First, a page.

It is two parts exciting and three parts nightmare managing social media as an artist. Exciting to have your work and process out in the world inspiring others and hopefully engaging other artists, or art lovers, but as an artist the additional energy and time needed to create and maintain such accounts after making and documenting your work can take us to our limit. Everyone has their own recipe for social media management success, but it doesn’t change the simple fact that it is one more item on the list of To-Do’s. Last year I attended more than one workshop that addressed social media for artists. I, myself, have signed up for and tried them all, almost… as it seems that there is one more social media app lurking around the corner, promising ultimate exposure and immediate access to “your” public.
After attending the workshops and recovering from all the “exposure”, I have gained a bit of advice and personal insight. I went in deep… here is what I have learned from my adventures in social media. They may appear seemingly obvious, but after taking a vacation from our alternate, web-based reality and returning with fresh eyes, I wonder how many of us are actually using these simple rules as a structure for crafting our social media presence. How often are we overlooking these important suggestions?
- Use the best camera you have available. A phone camera is not always going to provide the highest quality photograph. It is your work, after all, so take the extra time and care in photographing the work. And edit! Don’t always accept the first picture, or the picture taken, as the final product. Cropping and light corrections are essential to producing photos that represent how your work looks in person.
- When using multiple social media accounts, do not post the same images and narratives across platforms. Mix it up! Take multiple pictures, find variety in perspective or presentation, or both. Not just for your images, but also in the text. Perhaps even share different stages of a process, document well and often. Getting in the practice of documenting your work and practice is really a priority. There are also services where you log in to one site and manage all your social media accounts from one dashboard, which makes it easy to see and remember what you are posting across the world wide web.
- Share and share alike. If you have a blog, an Etsy, a workshop you are teaching… If it is shared elsewhere on the Internet, share! Share when you write a new article or blog entry, share when you join a new community, share when you have a new item for sale, share when others share you and your events. Promote shamelessly! Don’t forget the convenience of linking social media accounts, so what you choose to share will be shared in multiple places allowing you to reach a larger audience without paying for it.
What I have found most useful is to decide what I want to showcase then find the social media platform that suits the content. Each platform then has its own specific “identity”, purpose, or function.
Facebook is for Newsworthy information; events, finished products, some production information, personal milestones and achievements, content appropriate for sharing from other Facebook posts from related businesses and organizations, etc. Keep it professional and on topic.
Twitter… I can’t say that I was a fan, as most users do not Twitter responsibly. It is too likely that your posts and even you will get easily lost and carried away in the current that is a Twitter feed. Others enjoy it, you may.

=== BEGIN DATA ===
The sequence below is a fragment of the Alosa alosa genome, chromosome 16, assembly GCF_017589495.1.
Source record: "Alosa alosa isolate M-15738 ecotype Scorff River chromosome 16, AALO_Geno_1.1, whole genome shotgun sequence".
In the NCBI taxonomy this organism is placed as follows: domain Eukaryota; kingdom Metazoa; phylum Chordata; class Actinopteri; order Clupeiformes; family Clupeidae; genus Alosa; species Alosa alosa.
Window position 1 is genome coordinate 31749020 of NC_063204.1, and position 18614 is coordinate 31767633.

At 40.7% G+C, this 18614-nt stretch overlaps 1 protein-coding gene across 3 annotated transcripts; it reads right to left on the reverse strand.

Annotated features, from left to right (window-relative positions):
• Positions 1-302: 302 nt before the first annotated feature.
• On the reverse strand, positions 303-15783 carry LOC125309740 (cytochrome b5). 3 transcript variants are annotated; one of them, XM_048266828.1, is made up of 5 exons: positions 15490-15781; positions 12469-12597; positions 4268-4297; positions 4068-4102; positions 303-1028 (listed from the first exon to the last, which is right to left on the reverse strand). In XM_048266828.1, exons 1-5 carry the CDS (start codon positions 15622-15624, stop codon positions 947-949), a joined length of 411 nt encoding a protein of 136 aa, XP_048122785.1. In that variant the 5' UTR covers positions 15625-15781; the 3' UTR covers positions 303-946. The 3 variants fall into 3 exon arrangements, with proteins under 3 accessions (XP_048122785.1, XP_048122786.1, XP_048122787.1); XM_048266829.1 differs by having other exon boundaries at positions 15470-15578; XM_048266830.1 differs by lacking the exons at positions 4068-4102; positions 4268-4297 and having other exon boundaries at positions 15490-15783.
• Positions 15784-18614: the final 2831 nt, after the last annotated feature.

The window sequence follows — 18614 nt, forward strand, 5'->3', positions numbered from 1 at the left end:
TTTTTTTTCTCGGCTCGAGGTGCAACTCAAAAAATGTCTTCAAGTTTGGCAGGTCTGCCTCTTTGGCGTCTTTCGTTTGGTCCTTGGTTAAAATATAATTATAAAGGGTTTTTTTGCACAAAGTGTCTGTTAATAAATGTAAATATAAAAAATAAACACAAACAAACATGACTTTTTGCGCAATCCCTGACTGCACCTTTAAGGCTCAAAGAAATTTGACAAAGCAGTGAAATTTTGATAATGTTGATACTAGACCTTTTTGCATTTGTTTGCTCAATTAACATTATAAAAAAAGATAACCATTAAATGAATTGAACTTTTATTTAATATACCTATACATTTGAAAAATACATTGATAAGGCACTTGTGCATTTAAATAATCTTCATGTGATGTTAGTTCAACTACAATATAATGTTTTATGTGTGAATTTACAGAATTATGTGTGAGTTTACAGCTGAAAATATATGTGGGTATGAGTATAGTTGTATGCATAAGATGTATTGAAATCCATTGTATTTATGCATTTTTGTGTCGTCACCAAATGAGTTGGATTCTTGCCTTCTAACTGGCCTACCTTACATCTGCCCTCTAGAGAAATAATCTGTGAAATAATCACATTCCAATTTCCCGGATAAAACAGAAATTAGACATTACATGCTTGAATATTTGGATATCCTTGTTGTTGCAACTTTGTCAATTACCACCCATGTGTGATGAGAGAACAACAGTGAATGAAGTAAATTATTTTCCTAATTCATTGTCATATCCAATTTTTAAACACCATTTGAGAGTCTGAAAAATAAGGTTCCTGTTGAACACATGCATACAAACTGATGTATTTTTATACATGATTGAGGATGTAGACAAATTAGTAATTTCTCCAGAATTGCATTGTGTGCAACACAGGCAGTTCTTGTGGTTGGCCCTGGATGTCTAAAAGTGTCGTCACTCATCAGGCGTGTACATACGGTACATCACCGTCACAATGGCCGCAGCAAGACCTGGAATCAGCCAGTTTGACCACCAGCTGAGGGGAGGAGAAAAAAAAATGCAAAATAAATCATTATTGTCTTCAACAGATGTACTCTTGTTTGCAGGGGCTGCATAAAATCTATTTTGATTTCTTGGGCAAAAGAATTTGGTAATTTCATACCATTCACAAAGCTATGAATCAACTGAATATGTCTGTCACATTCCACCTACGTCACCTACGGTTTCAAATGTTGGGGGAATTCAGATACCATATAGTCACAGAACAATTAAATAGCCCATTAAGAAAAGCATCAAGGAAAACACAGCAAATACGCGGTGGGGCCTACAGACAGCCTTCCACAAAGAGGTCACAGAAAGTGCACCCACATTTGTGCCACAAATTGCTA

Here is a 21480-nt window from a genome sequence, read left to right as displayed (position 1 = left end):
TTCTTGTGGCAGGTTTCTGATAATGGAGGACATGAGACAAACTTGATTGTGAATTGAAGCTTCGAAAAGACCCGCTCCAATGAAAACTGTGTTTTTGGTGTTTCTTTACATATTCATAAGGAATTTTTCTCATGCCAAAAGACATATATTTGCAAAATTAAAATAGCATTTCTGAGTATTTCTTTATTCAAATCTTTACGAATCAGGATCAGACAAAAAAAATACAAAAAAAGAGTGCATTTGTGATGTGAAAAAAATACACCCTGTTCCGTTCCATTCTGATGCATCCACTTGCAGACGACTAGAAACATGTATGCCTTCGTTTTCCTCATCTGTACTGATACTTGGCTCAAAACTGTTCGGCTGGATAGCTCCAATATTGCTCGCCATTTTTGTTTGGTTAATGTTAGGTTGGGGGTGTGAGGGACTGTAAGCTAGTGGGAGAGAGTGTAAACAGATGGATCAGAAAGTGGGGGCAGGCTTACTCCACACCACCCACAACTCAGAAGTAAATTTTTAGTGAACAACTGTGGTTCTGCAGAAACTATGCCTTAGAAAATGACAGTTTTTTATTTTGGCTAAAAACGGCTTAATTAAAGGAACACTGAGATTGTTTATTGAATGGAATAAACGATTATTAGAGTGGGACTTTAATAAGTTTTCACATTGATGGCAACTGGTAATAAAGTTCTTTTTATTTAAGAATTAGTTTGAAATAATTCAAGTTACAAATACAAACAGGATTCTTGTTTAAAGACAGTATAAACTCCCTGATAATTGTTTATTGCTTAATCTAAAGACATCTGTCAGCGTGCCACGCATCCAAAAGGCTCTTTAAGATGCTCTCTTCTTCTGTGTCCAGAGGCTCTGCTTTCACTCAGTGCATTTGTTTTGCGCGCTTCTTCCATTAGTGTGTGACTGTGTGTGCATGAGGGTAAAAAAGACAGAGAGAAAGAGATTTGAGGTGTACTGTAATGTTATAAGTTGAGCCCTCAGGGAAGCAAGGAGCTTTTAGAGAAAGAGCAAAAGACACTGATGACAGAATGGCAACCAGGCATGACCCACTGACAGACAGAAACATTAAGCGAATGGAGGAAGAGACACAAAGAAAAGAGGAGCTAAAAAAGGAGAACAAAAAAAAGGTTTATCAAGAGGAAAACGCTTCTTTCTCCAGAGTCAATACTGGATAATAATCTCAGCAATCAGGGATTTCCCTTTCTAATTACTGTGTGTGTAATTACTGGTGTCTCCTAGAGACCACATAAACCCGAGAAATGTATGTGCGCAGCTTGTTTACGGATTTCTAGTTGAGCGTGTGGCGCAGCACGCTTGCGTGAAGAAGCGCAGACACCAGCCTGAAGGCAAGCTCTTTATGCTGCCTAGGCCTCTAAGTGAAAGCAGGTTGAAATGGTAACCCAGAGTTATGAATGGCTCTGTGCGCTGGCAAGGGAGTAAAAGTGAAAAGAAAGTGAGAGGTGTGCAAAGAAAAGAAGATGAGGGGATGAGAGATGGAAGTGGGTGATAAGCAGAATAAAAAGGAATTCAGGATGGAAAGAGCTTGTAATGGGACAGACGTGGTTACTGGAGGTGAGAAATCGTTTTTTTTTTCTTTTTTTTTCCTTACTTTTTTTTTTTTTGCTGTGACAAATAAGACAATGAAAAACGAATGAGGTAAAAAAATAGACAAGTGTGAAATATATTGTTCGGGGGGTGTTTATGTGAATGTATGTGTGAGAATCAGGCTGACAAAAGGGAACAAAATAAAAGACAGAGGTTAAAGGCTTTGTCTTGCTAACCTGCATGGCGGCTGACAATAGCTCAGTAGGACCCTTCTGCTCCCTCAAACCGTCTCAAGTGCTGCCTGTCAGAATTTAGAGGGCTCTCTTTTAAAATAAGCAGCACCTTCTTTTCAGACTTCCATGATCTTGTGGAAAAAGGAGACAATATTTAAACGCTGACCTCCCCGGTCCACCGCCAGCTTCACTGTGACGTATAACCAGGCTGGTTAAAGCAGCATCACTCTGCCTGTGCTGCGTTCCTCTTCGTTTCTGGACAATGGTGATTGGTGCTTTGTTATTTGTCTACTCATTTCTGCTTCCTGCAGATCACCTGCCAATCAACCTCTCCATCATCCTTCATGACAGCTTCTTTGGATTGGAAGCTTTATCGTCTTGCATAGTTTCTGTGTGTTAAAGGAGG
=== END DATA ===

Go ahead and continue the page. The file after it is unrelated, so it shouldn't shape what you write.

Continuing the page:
Instagram is delightful. This is where I share work in progress, “in the studio” snippets, me doing what I do. This also includes the unfinished, the rough around the edges, the stuff without a place; including, what I do outside the studio that relates to my art-making, such as learning and teaching. It is a wonderful place to share your process. Remember to document as much as you can!
WordPress as a blog platfrom is what I have found to be the most comprehensive and professional. I have tried Blogger, Tumblr, Weebly, and WordPress. The blog should be personal, insightful, introspective… This is the place to connect to your audience outside of the professional scope of being an artist, and I consider it a virtual/visual journal. It is a collection of personal thoughts, points of interest, an online document of inspiration, experimentation, and other musings; albeit digital and publicly available. This is for letting your audience into the mind of the maker, a place to share all the beautiful about art-making that happens behind the scenes. What I also enjoy about WordPress is the ability to link accounts like Instagram, and your images appear in the sidebar of your WordPress site with no extra coding skills or unneeded headaches.
After numerous trials, reinventions, and relaunches of both my studio and artistic image, I can leave you with these suggestions:
o Stay uniquely you! Don’t worry about adopting a bigger than life, big business online personality. You won’t be able to maintain it. We, as humans, evolve. Let you shine and your business will evolve with you.
o Use social media accounts responsibly, your audience will thank you and your sanity will remain intact. You are one person, and more than likely not in a place to hire someone to Tweet their tits off all day long. Stick to what’s important and what truly relates to your art and practice, and your audience won’t feel burdened just trying to keep up while they desperately attempt to not miss anything.
o Keep consistent and fresh. Provide the same character of content, but introduce new things along the way. Don’t feel obligated to keep anything around either. Take it for a spin, if it isn’t working don’t buy it. And if anything… just keep working, sometimes persistence is the only thing that determines success or failure.
Tabatha Jarmulowicz, Artist/Owner Lendquvist Studio